AstraZeneca and Thai agencies collaborate to boost AI in healthcare

Picture courtesy of Bangkok Post.

The Digital Economy and Society (DES) Ministry and the Digital Economy Promotion Agency (Depa) have joined forces with AstraZeneca (Thailand), a biopharmaceutical company, to boost digital healthcare innovation within the Thai public health system. Their goal is to enhance the quality of life for Thai citizens through the use of cutting-edge technology.

The most recent collaboration involves a memorandum of understanding (MoU) to extend the usage of artificial intelligence (AI) for preliminary lung cancer screenings. The findings are projected to be utilised for other cancer screenings, reaching more than 1 million people through a network of hospitals nationwide.

Prasert Chanthararuangthong, the DES Minister, highlighted the challenges faced by Thailand’s public health system, including a shortage of healthcare workers, an ageing population, and the emergence of new diseases. He emphasised the need for health system reform in the wake of the global pandemic, with AI technology playing a crucial role in this transformation.

The government acknowledges the potential of AI to streamline work systems, cut costs, and enhance accuracy, ultimately improving the quality of life for Thai citizens.

Prasert revealed the objective of the recent push for digital healthcare development and delivery is to broaden service availability in remote areas and hospitals where there is a need to reduce health check-up costs, reported Bangkok Post.

“The government seeks to provide comprehensive and equitable assistance to all sectors. This is why Depa and AstraZeneca (Thailand) signed the latest MoU.”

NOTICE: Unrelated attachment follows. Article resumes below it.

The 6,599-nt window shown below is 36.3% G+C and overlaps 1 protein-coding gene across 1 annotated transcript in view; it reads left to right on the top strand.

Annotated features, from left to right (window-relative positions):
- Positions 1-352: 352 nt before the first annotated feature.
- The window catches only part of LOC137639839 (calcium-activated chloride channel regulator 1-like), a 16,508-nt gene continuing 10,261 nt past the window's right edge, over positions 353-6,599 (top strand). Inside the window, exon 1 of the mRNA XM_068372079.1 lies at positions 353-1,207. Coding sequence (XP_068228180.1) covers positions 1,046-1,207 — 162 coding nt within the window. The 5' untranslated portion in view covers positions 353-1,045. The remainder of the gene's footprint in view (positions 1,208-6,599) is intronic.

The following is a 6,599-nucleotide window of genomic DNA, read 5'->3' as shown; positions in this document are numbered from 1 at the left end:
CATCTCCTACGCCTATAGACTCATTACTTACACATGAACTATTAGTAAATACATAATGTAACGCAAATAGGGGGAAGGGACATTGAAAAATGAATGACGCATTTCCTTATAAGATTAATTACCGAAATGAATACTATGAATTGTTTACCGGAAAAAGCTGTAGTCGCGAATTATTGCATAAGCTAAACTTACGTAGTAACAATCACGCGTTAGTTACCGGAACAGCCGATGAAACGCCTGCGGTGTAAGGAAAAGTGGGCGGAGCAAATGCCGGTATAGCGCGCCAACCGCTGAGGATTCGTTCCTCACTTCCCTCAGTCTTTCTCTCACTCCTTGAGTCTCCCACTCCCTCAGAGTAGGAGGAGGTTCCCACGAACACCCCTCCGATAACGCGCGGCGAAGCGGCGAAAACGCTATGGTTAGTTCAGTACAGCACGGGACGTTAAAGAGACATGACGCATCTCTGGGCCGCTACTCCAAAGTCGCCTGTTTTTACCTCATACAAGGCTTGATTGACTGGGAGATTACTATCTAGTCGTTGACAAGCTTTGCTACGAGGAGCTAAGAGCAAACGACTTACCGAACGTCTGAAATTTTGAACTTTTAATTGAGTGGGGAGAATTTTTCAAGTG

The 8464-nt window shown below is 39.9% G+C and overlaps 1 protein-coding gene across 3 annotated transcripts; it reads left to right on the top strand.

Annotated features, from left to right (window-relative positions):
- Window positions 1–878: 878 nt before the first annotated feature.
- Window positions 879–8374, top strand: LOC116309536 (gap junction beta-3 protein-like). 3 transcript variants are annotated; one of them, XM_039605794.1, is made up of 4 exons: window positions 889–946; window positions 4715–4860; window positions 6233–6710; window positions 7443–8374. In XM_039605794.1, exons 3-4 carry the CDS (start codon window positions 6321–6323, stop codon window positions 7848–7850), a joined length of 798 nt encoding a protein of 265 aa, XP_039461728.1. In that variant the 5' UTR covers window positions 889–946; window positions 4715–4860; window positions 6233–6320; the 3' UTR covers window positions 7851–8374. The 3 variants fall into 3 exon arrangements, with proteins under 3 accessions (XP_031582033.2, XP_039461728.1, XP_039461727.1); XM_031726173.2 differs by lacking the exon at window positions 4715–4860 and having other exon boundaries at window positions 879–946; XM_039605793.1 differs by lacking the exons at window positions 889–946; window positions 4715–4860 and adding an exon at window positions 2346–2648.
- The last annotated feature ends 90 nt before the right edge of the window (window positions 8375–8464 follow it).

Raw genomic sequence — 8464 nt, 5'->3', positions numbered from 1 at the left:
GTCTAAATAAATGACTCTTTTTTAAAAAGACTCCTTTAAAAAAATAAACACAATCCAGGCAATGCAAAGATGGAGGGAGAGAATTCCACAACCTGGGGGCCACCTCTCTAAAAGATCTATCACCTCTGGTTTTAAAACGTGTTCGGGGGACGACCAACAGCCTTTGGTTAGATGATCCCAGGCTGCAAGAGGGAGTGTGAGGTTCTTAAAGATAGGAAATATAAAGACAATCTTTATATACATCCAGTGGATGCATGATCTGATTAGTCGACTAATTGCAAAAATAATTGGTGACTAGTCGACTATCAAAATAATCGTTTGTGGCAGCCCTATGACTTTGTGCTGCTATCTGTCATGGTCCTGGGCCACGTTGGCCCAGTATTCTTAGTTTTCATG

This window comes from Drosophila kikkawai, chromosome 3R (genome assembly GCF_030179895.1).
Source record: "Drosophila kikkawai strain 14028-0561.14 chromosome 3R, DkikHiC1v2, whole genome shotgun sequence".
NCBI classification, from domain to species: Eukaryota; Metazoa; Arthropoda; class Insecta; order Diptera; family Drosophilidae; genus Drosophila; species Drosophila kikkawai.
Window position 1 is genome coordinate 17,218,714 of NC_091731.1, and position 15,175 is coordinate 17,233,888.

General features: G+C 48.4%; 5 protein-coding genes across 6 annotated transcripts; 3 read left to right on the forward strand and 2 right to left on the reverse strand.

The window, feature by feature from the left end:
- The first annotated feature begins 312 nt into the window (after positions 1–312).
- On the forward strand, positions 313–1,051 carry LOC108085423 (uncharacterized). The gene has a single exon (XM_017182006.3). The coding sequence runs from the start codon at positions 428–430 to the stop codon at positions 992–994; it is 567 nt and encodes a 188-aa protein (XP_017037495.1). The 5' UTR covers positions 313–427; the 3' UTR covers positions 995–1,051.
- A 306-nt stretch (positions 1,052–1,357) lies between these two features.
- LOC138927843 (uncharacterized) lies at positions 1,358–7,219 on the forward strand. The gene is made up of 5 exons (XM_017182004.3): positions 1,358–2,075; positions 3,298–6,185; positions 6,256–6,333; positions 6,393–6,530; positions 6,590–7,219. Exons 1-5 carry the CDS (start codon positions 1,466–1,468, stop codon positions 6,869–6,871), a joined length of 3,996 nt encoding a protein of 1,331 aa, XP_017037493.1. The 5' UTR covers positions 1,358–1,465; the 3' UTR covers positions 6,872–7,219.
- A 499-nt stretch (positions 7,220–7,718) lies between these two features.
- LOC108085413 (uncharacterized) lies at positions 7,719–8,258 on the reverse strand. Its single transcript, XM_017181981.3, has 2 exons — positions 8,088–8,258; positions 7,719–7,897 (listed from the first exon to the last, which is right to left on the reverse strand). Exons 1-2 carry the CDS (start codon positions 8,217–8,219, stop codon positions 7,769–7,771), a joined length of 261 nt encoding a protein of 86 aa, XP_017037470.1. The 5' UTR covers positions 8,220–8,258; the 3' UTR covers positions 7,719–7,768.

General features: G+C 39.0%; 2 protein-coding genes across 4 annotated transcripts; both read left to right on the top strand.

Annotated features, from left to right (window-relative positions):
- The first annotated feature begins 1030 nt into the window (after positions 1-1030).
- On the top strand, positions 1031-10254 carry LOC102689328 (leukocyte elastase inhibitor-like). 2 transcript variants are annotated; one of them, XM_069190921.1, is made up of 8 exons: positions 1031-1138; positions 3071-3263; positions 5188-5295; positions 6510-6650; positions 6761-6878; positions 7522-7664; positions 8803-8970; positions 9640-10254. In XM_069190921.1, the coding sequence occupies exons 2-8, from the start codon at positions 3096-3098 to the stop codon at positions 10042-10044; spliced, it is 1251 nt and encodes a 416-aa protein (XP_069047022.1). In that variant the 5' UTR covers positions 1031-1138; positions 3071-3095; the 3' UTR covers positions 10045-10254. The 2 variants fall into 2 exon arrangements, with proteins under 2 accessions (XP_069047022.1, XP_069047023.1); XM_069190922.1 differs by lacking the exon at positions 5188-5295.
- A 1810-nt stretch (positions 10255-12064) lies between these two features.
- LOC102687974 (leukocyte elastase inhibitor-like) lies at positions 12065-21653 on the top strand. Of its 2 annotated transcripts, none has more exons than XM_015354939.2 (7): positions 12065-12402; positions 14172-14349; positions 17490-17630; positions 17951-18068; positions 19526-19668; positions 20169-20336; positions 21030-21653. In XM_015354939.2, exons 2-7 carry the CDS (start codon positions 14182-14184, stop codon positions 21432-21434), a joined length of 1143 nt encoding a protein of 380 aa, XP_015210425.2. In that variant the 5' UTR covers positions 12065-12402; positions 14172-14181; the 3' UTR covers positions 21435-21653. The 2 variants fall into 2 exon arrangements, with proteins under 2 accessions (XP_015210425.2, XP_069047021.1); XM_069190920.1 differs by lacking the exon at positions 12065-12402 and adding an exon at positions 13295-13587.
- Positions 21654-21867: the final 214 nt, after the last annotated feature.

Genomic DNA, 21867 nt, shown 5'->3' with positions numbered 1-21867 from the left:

Nuttapon Nimmanphatcharin, Depa’s president and chief executive, noted that the agency has been working with AstraZeneca (Thailand) since 2021 to foster innovation in the digital healthcare industry.

Successful initiatives include the Don’t Wait, Get Checked campaign, which used AI for early lung cancer screening in over 10,000 patients.

The agency also collaborated with the Thoracic Society of Thailand to develop Asthma Excellence, a smartphone app that collates asthma treatment data. The app is currently used by over 3,000 healthcare professionals across the country to improve patient care.

Depa plans to collaborate with hospitals to serve over 1 million people nationwide and expand services to remote areas, including hospitals where there is a need to reduce the cost of health check-ups, Nuttapon added.

Roman Ramos, country president of AstraZeneca (Thailand), expressed optimism that the MoU will improve early-stage lung cancer screening with AI technology in public hospitals, enabling immediate treatment for patients.

He also announced plans to extend the use of AI for early detection of other types of cancer, including liver, breast, prostate, and ovarian.

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